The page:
Apples boasts a rich starting premise, but too often undermines its conceptual potency with obvious punchlines and lazy sentimentality.
What would society look like if amnesia occurred with the frequency, unpredictability, and suddenness of something like a car accident? This is the high-concept starting point of Greek director Christos Nikou’s debut feature Apples, which unfolds in an Athens where ambulances are routinely called in to deal with memory loss, and where an entire bureaucratic system has been established to deal with afflicted citizens. One such unfortunate is a bearded, unnamed forty-something played by Aris Servetalis, who wakes up at the end of a bus line not knowing who he is or where he’s going. After a few weeks at a medical evaluation facility, he joins the city’s “New Identity” program, intended for those whose families have not come to take them home. Having forgotten his past, Servetalis’ sad-sack solitary must now navigate an uncertain future.
If that broad description recalls the work of Yorgos Lanthimos, this is no coincidence: Nikou worked as a second assistant director on Dogtooth, and Apples, like so many of Lanthimos’ films, uses its speculative, reductio-ad-absurdum setup as a vehicle for social observation. The government doctors-cum-handlers draft a list of activities intended to give their amnesiac patients a sense of normative experience — Servetalis’ character is instructed to see a movie, get a lap dance at a strip-club, dive into a public pool, and attend a costume party, among other things — which of course only lay bare the absurd assumptions that undergird the notion of “normal” behavior. (The title refers to the protagonist’s predilection for apples, though it also brings to mind the Garden of Eden’s forbidden fruit, and thus the constructed nature of what is considered good or evil or just socially acceptable.) Nikous understands the inherent comic potential of his material — though as his directorial touch is far less acerbic or confrontational than Lanthimos’, Apples skews closer to a conventional sketch comedy than to a film like The Lobster, with its bifurcated structure and behaviorist wit. In itself, this is no great fault, and to his credit, Nikous builds his debut to a conceptually potent (and potentially heartbreaking) final scene. But despite the richness of his starting premise, this first-time director too often falls back on tired, obvious punchlines and lazily sentimental touches. For a film so explicitly concerned with the question of starting anew, Apples too often comes across as a case of unexplored possibility.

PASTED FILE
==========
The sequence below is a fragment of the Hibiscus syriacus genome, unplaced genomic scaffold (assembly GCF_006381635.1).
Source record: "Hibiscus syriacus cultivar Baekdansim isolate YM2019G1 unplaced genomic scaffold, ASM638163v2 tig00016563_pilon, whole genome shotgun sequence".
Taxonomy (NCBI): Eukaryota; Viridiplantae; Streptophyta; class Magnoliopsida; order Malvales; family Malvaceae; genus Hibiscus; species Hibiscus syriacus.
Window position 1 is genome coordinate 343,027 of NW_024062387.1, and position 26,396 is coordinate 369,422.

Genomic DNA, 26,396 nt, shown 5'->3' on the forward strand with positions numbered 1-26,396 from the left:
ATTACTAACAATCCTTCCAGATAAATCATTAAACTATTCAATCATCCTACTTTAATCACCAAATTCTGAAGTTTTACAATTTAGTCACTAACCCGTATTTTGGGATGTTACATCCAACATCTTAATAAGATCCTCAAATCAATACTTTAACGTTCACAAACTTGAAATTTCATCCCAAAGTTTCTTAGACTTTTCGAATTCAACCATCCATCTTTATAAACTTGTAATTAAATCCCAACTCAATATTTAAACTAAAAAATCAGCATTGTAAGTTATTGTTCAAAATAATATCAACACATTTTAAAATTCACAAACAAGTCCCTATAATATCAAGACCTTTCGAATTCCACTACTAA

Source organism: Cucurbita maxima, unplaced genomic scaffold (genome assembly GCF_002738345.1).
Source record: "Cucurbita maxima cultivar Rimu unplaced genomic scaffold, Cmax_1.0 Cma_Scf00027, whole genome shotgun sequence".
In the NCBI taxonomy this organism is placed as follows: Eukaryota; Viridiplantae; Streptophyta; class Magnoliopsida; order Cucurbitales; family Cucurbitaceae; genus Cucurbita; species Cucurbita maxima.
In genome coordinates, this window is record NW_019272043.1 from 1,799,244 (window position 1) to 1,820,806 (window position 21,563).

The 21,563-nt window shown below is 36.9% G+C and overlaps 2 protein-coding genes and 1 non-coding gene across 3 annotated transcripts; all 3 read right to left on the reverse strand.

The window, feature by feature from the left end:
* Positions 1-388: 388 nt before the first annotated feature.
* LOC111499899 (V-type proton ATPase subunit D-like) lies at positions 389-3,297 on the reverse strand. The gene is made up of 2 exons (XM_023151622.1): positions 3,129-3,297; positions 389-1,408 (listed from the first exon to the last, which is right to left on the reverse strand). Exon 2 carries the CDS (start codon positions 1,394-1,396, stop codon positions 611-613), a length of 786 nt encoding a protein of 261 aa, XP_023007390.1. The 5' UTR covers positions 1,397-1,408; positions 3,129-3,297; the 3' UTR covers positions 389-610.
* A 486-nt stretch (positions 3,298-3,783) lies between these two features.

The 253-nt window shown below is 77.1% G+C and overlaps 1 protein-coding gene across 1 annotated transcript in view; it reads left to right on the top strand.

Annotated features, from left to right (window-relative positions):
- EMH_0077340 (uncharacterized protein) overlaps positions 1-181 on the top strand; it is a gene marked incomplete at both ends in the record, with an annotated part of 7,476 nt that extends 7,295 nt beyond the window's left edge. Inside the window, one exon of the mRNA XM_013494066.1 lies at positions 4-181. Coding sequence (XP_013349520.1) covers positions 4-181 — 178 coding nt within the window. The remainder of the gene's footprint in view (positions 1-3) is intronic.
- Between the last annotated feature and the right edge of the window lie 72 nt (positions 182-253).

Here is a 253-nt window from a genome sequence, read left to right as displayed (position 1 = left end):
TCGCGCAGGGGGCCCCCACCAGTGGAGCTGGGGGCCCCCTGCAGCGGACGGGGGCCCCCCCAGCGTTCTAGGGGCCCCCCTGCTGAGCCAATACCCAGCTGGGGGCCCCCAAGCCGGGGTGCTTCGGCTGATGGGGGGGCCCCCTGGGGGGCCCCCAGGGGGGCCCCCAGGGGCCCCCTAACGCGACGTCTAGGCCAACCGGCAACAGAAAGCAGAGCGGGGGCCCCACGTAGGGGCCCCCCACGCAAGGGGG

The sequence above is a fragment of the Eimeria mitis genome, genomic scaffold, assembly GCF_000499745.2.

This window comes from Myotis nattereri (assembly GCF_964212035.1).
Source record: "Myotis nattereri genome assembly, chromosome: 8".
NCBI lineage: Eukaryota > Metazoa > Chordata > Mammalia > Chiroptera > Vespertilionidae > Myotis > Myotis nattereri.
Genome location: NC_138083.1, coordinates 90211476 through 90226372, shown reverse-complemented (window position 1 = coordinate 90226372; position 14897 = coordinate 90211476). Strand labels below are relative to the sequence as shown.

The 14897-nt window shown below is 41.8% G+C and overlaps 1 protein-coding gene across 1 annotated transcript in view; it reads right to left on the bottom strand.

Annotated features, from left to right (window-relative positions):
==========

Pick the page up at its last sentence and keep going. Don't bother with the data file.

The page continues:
Originally published as part of Venice International Film Festival 2020 — Dispatch 1.